Fishing for Schools instructor Bob Goble shares his tips for good fishing in April
A lot has happened since last month – I have moved home and my car has been in for repairs due to someone ramming its rear end – but there has been very little fishing.
I probably don’t need to remind you how cold March was and that there has been a lot of snow around as well as the lakes being frozen. But it has given me time to sort my tackle out and do some fly tying. If you have not already, it’s time to give your gear the once over, ready for the new season.
This month I’d like to think about rod actions and the grips on fly rods, which are a little different from those on coarse and sea rods.
It’s quite important to understand what your holding in your hand, and how to perform the cast. Have a look at the illustrations,. You will notice three different rod actions, (A) tip action or fast -this is more for the expert, (B) middle to tip action – this is more forgiving and the perfect choice for the beginner or intermediate and especially youngsters, and lastly (C) through action – this is a much slower action which will bend down to the butt (handle) and I would only recommend for delicate presentation and using light tippet material, like nylon.
Rod butts come in different shapes, sizes and thicknesses, as illustrated, (A) full wells, (B) half wells, (C) reversed half wells and (D) cigar shape.
The reel seats are all up-locking. Rods from a 6 weight upwards usually come with a small fighting butt. This is useful for fighting larger fish as it will give you extra hold, and especially for younger fishers whose wrists can lack strength initially. Over time muscle memory will kick in, but a little trick I teach is for the young person to hold the rod with two hands, one on the handle and the other holding the fighting butt. This will give them better control, with less stress on the wrist and makes casting easier.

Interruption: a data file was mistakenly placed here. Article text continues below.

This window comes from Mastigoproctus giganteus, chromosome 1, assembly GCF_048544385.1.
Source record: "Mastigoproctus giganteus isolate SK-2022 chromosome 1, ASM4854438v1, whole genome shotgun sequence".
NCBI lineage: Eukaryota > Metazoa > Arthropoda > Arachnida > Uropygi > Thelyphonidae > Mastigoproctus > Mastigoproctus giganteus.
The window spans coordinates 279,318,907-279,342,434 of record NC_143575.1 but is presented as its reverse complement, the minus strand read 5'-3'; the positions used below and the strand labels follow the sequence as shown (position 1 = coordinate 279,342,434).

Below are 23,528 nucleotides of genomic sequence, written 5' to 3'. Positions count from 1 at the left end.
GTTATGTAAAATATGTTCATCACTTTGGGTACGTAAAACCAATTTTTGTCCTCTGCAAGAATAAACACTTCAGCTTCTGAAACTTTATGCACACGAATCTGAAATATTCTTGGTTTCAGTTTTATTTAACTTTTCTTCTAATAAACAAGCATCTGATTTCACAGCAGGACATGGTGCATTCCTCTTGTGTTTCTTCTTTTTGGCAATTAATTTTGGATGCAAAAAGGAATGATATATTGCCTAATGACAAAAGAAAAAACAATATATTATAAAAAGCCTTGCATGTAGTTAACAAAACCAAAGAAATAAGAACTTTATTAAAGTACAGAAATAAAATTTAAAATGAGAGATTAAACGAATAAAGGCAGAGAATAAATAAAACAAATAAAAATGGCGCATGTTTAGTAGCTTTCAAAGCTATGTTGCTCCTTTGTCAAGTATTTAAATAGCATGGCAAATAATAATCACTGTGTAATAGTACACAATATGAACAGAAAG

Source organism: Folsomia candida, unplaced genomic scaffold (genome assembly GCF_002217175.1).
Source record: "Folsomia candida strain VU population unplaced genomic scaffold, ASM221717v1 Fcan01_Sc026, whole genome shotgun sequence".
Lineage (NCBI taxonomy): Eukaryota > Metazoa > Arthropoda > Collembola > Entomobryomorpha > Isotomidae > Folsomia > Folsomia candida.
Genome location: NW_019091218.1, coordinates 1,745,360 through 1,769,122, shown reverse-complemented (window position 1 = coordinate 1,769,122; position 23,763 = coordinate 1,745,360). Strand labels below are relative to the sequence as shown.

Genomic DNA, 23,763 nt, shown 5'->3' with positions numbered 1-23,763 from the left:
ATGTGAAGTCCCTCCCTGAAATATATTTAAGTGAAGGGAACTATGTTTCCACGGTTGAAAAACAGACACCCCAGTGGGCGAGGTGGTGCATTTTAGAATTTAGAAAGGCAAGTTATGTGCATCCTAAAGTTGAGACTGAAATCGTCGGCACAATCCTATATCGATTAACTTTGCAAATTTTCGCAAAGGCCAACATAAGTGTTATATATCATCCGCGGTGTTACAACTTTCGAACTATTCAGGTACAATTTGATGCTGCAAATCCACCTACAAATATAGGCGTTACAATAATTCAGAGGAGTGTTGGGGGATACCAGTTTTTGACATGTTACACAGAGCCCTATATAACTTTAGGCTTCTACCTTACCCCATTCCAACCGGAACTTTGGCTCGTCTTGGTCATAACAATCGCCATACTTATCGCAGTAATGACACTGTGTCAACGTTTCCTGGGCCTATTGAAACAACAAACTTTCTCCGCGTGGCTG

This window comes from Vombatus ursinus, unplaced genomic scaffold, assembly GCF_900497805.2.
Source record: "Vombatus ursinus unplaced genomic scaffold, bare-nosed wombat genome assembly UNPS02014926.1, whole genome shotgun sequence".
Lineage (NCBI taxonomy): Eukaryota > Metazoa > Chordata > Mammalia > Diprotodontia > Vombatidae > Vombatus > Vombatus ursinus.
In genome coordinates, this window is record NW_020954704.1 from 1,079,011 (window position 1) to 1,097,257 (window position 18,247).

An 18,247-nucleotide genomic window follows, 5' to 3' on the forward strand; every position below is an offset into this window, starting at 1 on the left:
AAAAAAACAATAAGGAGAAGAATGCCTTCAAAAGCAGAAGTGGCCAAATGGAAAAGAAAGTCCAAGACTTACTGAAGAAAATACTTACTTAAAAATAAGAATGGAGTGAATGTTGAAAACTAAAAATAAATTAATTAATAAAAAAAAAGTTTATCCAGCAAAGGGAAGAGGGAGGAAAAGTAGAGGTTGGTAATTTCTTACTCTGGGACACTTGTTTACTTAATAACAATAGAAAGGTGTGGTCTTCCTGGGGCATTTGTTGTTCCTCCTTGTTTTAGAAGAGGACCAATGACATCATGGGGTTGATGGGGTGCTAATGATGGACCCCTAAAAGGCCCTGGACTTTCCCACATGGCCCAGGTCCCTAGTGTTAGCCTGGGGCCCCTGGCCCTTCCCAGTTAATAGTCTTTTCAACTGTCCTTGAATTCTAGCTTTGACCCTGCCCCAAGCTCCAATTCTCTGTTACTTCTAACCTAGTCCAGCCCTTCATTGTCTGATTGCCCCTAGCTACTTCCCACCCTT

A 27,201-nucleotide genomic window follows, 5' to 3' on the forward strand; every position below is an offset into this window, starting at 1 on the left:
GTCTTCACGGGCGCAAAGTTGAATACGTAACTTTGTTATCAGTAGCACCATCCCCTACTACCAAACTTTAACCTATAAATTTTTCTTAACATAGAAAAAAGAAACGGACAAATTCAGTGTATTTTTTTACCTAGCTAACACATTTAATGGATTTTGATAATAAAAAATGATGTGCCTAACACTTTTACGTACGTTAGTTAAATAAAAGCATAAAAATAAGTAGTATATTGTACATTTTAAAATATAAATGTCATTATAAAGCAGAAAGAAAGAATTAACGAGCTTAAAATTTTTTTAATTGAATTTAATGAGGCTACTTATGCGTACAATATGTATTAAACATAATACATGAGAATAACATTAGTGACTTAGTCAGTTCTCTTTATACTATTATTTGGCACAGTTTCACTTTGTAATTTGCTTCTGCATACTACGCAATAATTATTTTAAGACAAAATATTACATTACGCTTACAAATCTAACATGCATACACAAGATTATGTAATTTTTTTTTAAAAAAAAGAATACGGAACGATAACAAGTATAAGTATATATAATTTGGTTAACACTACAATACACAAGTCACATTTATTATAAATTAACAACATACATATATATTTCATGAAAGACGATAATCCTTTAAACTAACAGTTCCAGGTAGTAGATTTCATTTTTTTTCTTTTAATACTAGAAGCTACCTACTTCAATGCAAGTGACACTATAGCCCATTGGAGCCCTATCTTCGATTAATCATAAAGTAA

If possible, try practicing casting with a fighting butt over grass. If you haven’t a large garden, try the local park. There are several grips you can try, but the most used is the thumb on top. By watching your thumb, you will slowly realise where the tip of the rod is in relation to your hand. Start with the rod tip at the ground, then slowly accelerate to a stop on the back or up-cast to 1.30 o’clock. Give yourself about 20ft of fly line outside the rod tip to start. You will have a slight pause then immediately perform the forward cast stopping at 10 o’clock. Let the line unfurl then slowly return the rod back to the water or ground (the basic cast), keeping slack line to a minimum.
You can find all this information online, in books or even better have a lesson with a qualified fly casting or fishing instructor. I belong to the Game Angling Instructors Association (GAIA) and if you Google them you can find an instructor near you.
Keep warm, be safe and have fun. Best Bob G.